"I was on the front page of The Times today in the lower right corner. It said 'RAGE.' Rage Johnson. Rage (pause) Johnson... Rage." He wanted to make sure I got it. Followed by: "You know if you go to that Sandra Gering opening all her cutesy pooh clients will be there." (12/2/94*)

I asked Ray about the "moticos." He said no one really got it. He said he destroyed all that stuff. He "wanted to paste things on railroad cars. Nothing to be seen by anyone except coyotes or cacti. Leo Castelli couldn't sell them so he wasn't interested." "Did you consciously avoid the gallery system Ray?" I asked. "I consciously burned everything in Cy Twombly's fireplace. Those were early nothings." Destroyed everything he did when he hung out with Twombly, Poons, Rauschenberg Rosenquist... Destroying them was the logical thing to do as a statement. There does exist an archive of early writings... That's what the mailings were about... They didn't kick the ideas around, though. There was no perusal of the meaning of these pieces. They just wanted them as objects. 'Aren't these nice. Put them in a museum with nice lighting.' Not the ideas." (2/20/91*)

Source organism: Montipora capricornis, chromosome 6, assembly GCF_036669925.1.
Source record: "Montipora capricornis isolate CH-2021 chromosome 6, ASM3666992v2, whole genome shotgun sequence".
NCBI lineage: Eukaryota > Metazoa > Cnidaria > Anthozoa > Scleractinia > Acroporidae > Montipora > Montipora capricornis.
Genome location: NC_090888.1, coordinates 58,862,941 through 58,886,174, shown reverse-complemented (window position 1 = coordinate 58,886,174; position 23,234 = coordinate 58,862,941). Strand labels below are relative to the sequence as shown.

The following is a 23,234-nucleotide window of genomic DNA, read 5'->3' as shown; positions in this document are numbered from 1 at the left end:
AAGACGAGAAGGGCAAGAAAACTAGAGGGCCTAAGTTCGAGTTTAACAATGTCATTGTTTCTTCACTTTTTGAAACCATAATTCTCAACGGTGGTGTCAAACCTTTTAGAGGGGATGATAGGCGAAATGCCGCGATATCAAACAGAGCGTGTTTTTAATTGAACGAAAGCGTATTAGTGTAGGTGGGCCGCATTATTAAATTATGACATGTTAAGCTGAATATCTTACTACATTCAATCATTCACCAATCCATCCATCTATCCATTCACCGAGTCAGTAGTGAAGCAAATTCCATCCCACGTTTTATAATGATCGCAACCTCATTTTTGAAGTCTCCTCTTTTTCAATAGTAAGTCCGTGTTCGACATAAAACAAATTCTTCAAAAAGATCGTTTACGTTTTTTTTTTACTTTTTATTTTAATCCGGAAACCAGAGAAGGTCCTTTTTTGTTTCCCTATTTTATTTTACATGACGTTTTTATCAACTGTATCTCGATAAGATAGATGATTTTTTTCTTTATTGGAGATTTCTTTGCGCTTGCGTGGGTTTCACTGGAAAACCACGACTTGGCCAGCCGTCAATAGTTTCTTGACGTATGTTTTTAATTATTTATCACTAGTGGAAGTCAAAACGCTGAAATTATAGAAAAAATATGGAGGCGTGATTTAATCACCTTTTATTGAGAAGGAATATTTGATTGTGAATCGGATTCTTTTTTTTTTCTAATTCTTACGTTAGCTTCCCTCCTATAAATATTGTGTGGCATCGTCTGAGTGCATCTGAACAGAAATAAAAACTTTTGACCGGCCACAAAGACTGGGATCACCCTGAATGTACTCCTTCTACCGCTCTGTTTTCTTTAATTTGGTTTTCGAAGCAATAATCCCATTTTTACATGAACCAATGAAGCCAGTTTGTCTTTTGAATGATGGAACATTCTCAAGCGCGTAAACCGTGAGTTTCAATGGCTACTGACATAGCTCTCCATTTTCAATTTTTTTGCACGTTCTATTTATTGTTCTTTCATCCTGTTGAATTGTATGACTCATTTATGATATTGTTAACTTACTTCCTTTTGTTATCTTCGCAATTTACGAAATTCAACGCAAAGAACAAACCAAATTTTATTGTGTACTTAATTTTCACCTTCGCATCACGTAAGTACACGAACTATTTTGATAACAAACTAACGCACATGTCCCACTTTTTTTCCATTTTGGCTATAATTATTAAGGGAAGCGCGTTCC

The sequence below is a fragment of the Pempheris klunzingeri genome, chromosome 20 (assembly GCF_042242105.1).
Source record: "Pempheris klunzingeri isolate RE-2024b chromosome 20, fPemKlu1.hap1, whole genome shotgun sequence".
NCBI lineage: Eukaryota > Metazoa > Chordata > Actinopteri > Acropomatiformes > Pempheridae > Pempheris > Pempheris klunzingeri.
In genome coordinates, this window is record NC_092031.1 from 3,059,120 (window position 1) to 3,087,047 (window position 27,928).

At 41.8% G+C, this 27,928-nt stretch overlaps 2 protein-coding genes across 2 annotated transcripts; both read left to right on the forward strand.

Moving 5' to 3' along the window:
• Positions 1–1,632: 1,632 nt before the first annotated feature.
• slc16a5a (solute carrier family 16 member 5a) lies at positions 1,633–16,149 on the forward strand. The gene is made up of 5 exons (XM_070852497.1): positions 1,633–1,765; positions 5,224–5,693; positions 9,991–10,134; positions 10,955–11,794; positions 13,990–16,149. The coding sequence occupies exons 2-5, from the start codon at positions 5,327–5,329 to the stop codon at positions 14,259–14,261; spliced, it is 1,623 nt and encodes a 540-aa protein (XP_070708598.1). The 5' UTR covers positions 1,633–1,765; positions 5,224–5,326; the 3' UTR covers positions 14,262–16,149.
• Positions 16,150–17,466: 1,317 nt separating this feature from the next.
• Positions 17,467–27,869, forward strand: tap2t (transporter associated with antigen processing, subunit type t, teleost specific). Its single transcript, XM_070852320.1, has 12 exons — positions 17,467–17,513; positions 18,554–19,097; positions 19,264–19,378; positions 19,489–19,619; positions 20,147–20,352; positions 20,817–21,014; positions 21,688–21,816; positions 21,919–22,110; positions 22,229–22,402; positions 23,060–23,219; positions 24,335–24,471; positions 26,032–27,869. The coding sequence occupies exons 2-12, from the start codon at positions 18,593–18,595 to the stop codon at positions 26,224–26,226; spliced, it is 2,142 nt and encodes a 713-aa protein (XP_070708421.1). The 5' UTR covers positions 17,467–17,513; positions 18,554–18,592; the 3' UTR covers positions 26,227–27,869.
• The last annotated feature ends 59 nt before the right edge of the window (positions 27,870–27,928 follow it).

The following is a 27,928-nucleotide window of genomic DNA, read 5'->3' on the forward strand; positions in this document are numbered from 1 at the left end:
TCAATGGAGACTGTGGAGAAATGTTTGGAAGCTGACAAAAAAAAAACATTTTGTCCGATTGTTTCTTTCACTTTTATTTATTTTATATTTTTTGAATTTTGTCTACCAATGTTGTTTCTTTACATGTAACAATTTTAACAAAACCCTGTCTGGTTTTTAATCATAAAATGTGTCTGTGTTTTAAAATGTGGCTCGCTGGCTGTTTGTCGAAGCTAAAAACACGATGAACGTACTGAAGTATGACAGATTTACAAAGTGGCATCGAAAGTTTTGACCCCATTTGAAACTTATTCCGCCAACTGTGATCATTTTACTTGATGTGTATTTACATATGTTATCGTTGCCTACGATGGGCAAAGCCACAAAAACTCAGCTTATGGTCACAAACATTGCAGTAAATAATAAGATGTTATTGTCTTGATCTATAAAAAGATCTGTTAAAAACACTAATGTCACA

At a time when the art world is in a period of readjustment and looking for answers, it is time for a reappraisal of the work of Ray Johnson. That is finally happening—but not for the right reasons.

Ray turned age-old money and art controversies upside-down with his work. His work—all of it—the phone calls, the performance-nothings, the mail art and the collages, cannot be separated. They form a double Duchampian hinge between the free flowing Tao That Cannot Be Told and the rigid and unbending world of Ray the anti-Taoist trickster. He always proceeded carefully when money was involved and the outcome often baffled people. But Ray was very deliberate in everything he did and that included matters of money.